Policy Study

Too Little Too Late? Host Community Benefits and Siting Solid Waste Facilities

Executive Summary

Most states have established recycling mandates and goals to divert waste away from landfills. These goals have not, however, once and for all solved our waste problems. Even if U.S. cities and counties attain waste diversion and recycling goals, they will still need to handle millions of tons of waste in disposal facilities, including landfills. Yet notin- my-backyard (NIMBY) sentiment has slowed, or even prevented the siting of new waste facilities. Use of host-community benefit packages can help overcome local opposition, resulting in siting of landfills to meet future disposal capacity needs.

Top-down siting of facilities simply is not acceptable to local residents. Host-community benefits (HCBs) introduce market-like decision-making processes that allow local citizens to make choices about whether, where, and how a disposal facility is sited. A 1990 survey by Cornell Waste Management Institute of New York residents revealed that 86 percent believed that HCB packages were useful in the siting process. Another survey of 565 New York residents showed the importance of both financial compensation and environmental protection measures in siting negotiations.

HCBs internalize costs by compensating local residents for any real or perceived harms or losses they experience when a landfill is sited. Moreover, negotiations over the size of HCBs help generate answers to legitimate scientific, economic, and local welfare concerns. Finally, HCBs institutionalize citizen choice.

State legislation can help foster use of HCBs. One state, New Jersey, requires that any community hosting a waste disposal site receive at least $1 per ton of landfilled waste and allows for compensation agreements above that amount. Five other states have legislation to encourage or require compensation and/or enhanced citizen participation in the siting process.

Public and private-sector use of HCBs, while no guarantee that siting of waste disposal facilities will occur, can smooth the process.

Taking the long view reminds us of one more often-overlooked truth about garbage: Ever since governments began facing up to their responsibilities, the story of the garbage problem in the West has been one of steady amelioration, of bad giving way to less bad and eventually to not too bad. To be able to complain about the garbage problems that persist is, by past standards, something of a luxury. [William Rathje, “Rubbish!” The Atlantic Monthly, December 1989.]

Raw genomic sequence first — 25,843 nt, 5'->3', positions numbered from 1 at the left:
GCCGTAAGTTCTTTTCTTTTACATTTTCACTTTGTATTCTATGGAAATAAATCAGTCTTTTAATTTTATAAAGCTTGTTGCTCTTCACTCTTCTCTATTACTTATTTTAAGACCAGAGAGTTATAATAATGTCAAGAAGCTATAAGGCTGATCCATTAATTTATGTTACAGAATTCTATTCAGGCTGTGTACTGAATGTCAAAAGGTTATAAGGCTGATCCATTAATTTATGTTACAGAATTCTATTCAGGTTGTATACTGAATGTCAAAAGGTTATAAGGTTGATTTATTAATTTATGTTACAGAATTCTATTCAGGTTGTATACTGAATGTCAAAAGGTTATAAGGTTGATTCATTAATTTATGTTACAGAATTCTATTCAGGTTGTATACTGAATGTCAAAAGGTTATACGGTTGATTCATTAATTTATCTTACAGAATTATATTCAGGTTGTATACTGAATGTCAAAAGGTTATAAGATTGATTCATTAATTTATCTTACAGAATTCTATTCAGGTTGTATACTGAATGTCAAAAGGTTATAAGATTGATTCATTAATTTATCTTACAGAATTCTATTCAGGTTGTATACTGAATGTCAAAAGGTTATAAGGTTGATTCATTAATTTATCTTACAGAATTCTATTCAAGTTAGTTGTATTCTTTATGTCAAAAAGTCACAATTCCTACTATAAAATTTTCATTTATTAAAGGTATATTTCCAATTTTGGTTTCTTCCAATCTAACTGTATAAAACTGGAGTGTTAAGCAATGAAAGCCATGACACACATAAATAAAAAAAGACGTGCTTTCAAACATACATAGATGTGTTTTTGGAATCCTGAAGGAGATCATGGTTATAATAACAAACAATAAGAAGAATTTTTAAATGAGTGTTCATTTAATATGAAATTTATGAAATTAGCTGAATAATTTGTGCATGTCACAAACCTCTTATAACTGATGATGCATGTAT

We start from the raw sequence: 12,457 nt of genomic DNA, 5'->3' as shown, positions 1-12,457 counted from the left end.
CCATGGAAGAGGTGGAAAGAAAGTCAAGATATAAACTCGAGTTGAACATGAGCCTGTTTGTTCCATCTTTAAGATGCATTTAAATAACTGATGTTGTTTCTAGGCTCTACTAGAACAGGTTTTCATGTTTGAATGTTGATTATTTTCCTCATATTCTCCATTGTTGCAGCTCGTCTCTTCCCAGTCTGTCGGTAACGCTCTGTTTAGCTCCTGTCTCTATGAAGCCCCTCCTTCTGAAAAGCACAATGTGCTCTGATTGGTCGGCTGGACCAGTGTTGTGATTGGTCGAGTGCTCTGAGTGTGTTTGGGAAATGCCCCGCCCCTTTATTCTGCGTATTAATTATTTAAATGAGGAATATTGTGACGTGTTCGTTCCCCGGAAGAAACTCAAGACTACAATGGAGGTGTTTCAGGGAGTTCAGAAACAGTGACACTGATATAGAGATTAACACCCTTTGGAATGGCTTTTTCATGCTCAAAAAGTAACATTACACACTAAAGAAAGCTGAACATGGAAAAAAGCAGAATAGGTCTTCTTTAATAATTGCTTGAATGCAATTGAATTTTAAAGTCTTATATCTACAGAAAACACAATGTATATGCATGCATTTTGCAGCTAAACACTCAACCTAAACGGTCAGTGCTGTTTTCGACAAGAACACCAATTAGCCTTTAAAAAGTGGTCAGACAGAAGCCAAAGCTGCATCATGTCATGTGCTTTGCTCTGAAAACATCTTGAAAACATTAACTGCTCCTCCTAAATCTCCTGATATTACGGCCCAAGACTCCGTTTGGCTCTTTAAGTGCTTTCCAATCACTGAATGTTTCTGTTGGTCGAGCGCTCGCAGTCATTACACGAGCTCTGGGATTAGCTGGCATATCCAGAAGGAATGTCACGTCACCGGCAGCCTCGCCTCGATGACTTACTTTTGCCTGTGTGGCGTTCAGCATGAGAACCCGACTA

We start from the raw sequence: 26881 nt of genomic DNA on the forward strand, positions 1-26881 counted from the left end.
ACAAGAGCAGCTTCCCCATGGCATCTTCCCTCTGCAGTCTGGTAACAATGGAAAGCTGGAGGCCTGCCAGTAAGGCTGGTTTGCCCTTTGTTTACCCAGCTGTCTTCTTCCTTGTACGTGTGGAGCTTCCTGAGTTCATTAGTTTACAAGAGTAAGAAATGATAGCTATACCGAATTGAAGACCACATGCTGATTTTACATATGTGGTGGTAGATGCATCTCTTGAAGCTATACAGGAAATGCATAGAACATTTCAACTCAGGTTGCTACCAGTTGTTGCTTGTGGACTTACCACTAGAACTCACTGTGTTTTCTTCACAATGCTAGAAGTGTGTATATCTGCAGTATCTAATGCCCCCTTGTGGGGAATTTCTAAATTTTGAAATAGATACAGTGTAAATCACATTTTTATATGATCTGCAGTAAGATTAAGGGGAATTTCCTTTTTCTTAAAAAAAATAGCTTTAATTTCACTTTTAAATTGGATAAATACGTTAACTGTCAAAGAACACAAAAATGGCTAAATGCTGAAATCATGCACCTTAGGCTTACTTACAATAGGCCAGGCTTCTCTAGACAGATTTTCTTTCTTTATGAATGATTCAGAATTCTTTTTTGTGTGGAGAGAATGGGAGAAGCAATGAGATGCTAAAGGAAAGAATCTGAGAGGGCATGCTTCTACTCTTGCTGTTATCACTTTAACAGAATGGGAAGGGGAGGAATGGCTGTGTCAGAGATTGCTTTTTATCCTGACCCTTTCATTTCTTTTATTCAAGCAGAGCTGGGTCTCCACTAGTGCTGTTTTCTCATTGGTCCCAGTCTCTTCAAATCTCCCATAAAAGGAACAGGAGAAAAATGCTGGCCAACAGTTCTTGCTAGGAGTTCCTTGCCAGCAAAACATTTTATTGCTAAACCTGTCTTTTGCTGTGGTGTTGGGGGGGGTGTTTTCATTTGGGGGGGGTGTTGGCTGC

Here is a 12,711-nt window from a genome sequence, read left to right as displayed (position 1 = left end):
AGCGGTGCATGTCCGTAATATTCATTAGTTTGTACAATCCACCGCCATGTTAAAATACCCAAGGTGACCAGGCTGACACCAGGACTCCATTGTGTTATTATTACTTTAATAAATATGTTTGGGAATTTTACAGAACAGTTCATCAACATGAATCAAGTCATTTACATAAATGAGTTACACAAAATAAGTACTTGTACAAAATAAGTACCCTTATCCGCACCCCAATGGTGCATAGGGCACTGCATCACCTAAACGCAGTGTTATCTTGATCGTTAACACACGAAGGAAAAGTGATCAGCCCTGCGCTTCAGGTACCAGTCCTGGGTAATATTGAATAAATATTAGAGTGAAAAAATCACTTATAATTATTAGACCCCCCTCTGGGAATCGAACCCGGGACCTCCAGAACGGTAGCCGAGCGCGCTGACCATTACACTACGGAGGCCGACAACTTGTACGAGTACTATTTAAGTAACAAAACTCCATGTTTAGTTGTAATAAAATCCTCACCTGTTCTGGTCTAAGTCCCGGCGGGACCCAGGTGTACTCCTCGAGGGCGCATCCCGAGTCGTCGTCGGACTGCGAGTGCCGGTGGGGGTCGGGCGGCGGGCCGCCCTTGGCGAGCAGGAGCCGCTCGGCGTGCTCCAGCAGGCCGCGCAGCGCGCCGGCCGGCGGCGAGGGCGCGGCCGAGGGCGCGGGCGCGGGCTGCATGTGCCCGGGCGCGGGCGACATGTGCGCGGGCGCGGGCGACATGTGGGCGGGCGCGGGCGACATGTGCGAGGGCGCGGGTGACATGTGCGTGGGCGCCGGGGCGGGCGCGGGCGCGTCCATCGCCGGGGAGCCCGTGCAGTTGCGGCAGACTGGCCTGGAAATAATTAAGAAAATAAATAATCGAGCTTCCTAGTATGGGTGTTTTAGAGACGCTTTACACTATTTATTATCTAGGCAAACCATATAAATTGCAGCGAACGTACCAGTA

Dr. Rodney Fort, an associate professor of economics at Washington State University in Pullman, Washington, is the author of numerous papers on regulatory decision making. His interests in environmental problems include local perceptions and NIMBY sentiment, the origins of risk attitudes, and siting locally (on net) desirable waste management facilities. Lynn Scarlett is Vice President of Research at the Reason Foundation, a nonprofit public policy research organization in Los Angeles, California. Ms. Scarlett has written a number of policy studies on solid waste management and recycling issues.

Lynn Scarlett is Executive Director of Reason Public Policy Institute. She is the author of numerous articles and studies on environmental policy, including New Environmentalism, published by the Dallas-based National Center for Policy Analysis, and "Evolutionary Ecology," in Reason magazine, May 1996. She served as Chair of the National Environmental Policy Institute's "How Clean Is Clean" Working Group and was a member of the Enterprise for Environment Task Force, chaired by William Ruckelshaus. She chairs California's Inspection and Maintenance Review Committee, charged with evaluating California's vehicle Smog Check program.